New York court awards Concacaf $79m in Warner case, but extradition still the big issue

jack warner

By Paul Nicholson

July 11 – A New York judge has awarded a $79 million default judgement against Jack Warner and in favour of Concacaf.

Warner, who is still fighting extradition from Trinidad to the US over the separate indictment brought against him by the US Justice Department in 2015, was convicted in his absence last month for bribes and kickbacks during his times as a FIFA executive committee member and president of Concacaf.

In 2017 Concacaf claimed millions of dollars had been taken in exchange for FIFA executive committee votes for World Cup hosting, while domestically he had received kickbacks for the award of broadcast rights to major events, including the 2010 World Cup.

Warner, although served papers in Trinidad where he is still battling extradition, did not have representation in court.

“There can be no doubt that Warner and (Chuck) Blazer (former Concacaf general secretary) victimized Concacaf, stealing and defrauding it out of tens of millions of dollars in brazen acts of corruption for their own personal benefit at the expense of the entire Concacaf region,” the Concacaf complaint said.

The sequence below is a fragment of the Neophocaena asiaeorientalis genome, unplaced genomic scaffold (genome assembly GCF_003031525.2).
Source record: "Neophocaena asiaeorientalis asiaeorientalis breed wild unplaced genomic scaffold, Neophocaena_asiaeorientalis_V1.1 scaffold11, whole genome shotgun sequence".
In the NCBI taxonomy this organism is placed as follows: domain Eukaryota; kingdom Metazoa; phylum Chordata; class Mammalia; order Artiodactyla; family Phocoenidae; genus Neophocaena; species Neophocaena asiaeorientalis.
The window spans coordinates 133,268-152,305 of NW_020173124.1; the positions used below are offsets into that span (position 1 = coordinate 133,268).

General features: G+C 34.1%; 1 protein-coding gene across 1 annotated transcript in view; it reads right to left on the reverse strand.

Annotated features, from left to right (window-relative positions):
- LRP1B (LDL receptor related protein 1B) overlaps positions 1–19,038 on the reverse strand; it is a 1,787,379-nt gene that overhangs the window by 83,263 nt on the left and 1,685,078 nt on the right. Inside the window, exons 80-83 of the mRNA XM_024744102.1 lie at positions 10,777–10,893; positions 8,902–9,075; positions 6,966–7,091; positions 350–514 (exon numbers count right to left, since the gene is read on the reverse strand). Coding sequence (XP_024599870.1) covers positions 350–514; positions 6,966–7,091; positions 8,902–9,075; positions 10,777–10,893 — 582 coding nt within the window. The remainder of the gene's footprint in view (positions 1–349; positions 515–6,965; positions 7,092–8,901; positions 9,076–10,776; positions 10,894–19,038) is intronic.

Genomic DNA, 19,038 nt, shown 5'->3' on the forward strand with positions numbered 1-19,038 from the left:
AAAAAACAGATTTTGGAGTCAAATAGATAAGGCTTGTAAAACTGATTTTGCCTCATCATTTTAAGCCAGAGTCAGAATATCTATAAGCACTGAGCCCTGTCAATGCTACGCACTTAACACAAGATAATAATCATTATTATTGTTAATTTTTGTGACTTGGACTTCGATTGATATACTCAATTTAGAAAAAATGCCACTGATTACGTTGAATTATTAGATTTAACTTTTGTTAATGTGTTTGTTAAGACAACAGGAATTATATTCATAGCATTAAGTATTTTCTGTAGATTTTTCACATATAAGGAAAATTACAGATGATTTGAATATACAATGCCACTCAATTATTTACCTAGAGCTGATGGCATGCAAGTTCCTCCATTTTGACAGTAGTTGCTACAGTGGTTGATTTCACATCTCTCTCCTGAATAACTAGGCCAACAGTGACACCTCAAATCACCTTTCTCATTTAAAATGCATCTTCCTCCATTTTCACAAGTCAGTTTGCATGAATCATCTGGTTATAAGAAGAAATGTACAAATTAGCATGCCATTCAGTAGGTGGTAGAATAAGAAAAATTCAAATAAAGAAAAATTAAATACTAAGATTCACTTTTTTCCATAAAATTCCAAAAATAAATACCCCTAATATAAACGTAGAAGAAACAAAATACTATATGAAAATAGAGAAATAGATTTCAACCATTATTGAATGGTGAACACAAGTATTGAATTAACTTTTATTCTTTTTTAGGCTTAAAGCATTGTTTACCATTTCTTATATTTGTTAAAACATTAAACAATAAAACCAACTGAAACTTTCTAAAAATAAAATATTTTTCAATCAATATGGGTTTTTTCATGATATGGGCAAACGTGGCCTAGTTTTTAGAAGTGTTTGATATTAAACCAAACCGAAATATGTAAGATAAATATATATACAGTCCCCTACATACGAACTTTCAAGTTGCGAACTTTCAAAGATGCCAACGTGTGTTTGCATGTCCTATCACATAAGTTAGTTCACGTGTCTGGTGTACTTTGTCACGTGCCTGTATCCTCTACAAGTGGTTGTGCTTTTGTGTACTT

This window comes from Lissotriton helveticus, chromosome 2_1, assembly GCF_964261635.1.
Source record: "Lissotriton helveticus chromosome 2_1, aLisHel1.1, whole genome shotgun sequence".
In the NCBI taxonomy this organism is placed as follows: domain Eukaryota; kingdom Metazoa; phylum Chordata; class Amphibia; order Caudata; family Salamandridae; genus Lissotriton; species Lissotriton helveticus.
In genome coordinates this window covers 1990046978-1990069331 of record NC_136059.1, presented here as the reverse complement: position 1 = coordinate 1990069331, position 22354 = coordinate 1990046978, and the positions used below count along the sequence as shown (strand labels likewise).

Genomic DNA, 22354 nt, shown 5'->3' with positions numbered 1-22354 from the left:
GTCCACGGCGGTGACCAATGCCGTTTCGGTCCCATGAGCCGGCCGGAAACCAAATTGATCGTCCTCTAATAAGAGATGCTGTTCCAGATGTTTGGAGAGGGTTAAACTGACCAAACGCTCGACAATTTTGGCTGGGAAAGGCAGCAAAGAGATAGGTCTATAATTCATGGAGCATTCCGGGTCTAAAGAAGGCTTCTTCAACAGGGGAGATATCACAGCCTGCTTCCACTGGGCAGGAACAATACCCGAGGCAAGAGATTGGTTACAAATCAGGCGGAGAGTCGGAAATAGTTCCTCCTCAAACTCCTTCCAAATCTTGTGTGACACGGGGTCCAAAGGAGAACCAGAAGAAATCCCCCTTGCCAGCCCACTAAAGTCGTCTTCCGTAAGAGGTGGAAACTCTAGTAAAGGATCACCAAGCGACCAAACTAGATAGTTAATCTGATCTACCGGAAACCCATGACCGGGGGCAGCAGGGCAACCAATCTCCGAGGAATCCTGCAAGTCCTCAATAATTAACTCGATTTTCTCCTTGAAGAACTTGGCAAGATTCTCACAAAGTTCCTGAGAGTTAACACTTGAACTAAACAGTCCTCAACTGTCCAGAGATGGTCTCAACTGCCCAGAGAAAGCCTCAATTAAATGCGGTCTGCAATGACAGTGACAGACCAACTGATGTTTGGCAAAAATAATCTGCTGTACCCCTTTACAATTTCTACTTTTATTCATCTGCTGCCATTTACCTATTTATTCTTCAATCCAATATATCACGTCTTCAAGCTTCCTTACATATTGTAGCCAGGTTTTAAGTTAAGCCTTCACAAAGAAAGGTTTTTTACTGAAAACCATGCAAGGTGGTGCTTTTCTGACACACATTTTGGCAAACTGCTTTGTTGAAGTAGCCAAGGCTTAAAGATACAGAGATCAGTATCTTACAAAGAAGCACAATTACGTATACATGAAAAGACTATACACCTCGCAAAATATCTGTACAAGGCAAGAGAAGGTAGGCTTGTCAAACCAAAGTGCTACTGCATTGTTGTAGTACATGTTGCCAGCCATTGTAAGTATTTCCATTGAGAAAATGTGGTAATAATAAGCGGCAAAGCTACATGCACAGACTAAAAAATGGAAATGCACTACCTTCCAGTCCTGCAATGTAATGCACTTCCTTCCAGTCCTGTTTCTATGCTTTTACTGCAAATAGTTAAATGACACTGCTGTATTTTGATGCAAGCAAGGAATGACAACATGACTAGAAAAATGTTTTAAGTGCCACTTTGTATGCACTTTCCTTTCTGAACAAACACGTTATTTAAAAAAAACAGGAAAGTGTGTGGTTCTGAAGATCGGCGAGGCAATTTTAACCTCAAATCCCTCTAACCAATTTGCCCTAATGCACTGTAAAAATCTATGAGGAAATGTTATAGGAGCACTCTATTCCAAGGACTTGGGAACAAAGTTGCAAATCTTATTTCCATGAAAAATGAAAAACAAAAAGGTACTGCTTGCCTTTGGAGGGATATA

Concacaf claimed no less than $20 million saying it was entitled to three times that amount as well as recovery costs and legal fees. Judge William Kuntz agreed to evaluate the costs based on the evidence submitted to the court, the result being the $79 million judgement.

Concacaf have already settled a similar complaint with the Blazer estate for $20 million but are unlikely to see any of that money due to money owed to US tax authorities whose stand in first position on the debt, with legal fees likely to swallow up any leftover.

Earlier this month Warn­er failed in his ap­peal against the dis­missal of his law­suit chal­leng­ing the ex­tra­di­tion re­quest. Three Judges of the Court of Ap­peal up­held the original de­ci­sion to dis­miss his ju­di­cial re­view law­suit in Sep­tem­ber 2017.

He could stave off being sent to the US with the Appeal Court staying the ruling by the three judges for 21 days pending an application by Warner for permission to argue his case at the Privy Council. Local Trinidad sources are sceptical that Warner will win that argument though Warner has proved adept at hanging on to his Trinidad.

Warner is accused of 12 offences related to racketeering, corruption and money laundering, allegedly committed in the US and Trinidad and Tobago, dating as far back as 1990. Warner, currently on $2.5 million bail, has not left his homeland since the original arrests of FIFA officials by the US Department of Justice in May 2015.

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